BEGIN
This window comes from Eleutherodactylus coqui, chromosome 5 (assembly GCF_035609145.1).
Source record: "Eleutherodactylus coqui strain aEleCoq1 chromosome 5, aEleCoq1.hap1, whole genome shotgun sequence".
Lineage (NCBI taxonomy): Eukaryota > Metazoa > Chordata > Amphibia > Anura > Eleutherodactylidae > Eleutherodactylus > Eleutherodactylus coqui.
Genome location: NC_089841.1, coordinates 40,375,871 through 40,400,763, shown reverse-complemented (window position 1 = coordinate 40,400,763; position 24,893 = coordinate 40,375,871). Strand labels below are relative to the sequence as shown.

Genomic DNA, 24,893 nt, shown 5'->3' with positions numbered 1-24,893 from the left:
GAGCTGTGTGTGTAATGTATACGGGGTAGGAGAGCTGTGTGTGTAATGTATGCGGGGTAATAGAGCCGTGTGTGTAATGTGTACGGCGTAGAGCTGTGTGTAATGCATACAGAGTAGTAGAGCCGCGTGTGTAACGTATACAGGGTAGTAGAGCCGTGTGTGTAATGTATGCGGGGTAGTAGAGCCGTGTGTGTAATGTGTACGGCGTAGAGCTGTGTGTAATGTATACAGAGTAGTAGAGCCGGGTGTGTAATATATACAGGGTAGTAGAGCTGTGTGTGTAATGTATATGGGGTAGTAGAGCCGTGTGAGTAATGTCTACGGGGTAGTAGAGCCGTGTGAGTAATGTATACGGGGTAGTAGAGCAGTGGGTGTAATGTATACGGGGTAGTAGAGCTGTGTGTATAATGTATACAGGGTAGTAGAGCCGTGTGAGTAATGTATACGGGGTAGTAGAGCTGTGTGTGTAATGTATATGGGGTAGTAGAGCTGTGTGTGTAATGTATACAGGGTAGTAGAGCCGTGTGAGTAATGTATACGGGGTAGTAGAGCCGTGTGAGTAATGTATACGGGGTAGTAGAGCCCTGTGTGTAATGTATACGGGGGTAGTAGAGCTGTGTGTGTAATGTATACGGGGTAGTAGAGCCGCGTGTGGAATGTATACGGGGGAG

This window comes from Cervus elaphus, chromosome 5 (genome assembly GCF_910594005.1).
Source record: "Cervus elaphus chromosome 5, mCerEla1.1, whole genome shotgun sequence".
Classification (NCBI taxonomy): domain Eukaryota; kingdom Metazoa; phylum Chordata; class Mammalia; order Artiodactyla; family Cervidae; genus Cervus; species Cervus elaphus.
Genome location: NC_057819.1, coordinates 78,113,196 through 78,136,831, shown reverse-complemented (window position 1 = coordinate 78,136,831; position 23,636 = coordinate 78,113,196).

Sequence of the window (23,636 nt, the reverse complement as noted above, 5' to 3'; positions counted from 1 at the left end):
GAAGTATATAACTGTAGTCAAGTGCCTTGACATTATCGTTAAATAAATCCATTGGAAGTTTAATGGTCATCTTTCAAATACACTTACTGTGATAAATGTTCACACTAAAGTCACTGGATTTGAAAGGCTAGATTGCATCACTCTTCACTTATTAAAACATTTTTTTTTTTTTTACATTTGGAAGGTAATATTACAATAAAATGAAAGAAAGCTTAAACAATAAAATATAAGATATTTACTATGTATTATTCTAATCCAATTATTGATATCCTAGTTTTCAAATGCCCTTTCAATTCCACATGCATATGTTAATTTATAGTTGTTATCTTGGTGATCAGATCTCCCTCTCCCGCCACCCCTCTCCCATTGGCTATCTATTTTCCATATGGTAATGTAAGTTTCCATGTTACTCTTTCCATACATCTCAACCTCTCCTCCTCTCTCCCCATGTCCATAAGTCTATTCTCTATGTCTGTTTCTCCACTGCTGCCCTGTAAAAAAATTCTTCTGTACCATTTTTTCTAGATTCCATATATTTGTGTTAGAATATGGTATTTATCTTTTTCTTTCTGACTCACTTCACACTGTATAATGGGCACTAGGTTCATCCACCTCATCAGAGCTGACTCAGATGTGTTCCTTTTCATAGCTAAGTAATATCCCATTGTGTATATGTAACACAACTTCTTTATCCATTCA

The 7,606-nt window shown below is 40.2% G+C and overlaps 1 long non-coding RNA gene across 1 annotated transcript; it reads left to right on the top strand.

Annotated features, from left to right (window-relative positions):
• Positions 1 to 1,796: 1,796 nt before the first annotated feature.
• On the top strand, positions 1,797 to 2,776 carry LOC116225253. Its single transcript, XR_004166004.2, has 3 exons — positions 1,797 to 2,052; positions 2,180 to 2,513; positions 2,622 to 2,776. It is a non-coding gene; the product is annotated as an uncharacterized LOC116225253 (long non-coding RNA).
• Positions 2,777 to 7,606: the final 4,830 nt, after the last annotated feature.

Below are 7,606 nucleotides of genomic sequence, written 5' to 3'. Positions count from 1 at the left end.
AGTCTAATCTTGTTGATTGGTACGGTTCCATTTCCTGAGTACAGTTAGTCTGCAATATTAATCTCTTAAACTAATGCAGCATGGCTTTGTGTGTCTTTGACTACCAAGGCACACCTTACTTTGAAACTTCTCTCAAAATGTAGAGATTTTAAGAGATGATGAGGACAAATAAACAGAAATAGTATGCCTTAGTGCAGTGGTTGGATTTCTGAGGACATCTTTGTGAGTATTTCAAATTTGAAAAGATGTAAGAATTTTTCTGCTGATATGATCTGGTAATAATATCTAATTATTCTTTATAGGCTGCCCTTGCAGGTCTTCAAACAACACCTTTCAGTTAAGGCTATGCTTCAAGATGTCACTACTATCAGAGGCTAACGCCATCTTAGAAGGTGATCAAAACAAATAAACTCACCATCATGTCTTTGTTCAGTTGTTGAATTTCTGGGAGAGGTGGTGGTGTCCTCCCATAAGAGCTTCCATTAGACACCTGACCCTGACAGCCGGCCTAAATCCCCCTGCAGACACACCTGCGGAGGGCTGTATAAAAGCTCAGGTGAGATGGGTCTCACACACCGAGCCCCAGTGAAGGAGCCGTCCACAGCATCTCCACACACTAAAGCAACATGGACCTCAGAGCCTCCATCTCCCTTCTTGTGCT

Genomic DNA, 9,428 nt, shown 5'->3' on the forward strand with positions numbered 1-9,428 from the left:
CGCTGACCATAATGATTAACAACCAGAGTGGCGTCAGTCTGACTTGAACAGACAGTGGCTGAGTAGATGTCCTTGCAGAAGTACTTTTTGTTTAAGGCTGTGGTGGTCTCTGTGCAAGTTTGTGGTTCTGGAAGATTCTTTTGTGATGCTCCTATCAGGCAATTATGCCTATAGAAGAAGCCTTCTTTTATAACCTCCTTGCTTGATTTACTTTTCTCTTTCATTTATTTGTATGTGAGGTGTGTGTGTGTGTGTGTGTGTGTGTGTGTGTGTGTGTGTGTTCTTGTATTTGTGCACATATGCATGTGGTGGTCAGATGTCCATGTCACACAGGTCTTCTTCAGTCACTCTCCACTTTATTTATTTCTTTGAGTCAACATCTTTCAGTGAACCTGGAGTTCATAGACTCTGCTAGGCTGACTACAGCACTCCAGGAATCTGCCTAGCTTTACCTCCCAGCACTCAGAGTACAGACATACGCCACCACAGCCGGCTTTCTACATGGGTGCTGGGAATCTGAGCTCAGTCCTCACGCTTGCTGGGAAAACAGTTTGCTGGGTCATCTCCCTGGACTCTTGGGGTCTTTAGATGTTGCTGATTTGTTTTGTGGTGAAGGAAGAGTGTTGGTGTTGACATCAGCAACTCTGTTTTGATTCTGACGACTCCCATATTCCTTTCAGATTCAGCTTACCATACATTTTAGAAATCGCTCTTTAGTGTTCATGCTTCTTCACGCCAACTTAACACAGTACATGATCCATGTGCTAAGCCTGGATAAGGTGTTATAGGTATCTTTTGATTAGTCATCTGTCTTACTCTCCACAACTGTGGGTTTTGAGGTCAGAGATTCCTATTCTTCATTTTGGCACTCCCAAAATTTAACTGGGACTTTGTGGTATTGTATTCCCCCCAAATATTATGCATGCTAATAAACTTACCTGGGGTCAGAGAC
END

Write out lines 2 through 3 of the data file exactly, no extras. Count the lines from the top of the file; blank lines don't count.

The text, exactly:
Source record: "Eleutherodactylus coqui strain aEleCoq1 chromosome 5, aEleCoq1.hap1, whole genome shotgun sequence".
Lineage (NCBI taxonomy): Eukaryota > Metazoa > Chordata > Amphibia > Anura > Eleutherodactylidae > Eleutherodactylus > Eleutherodactylus coqui.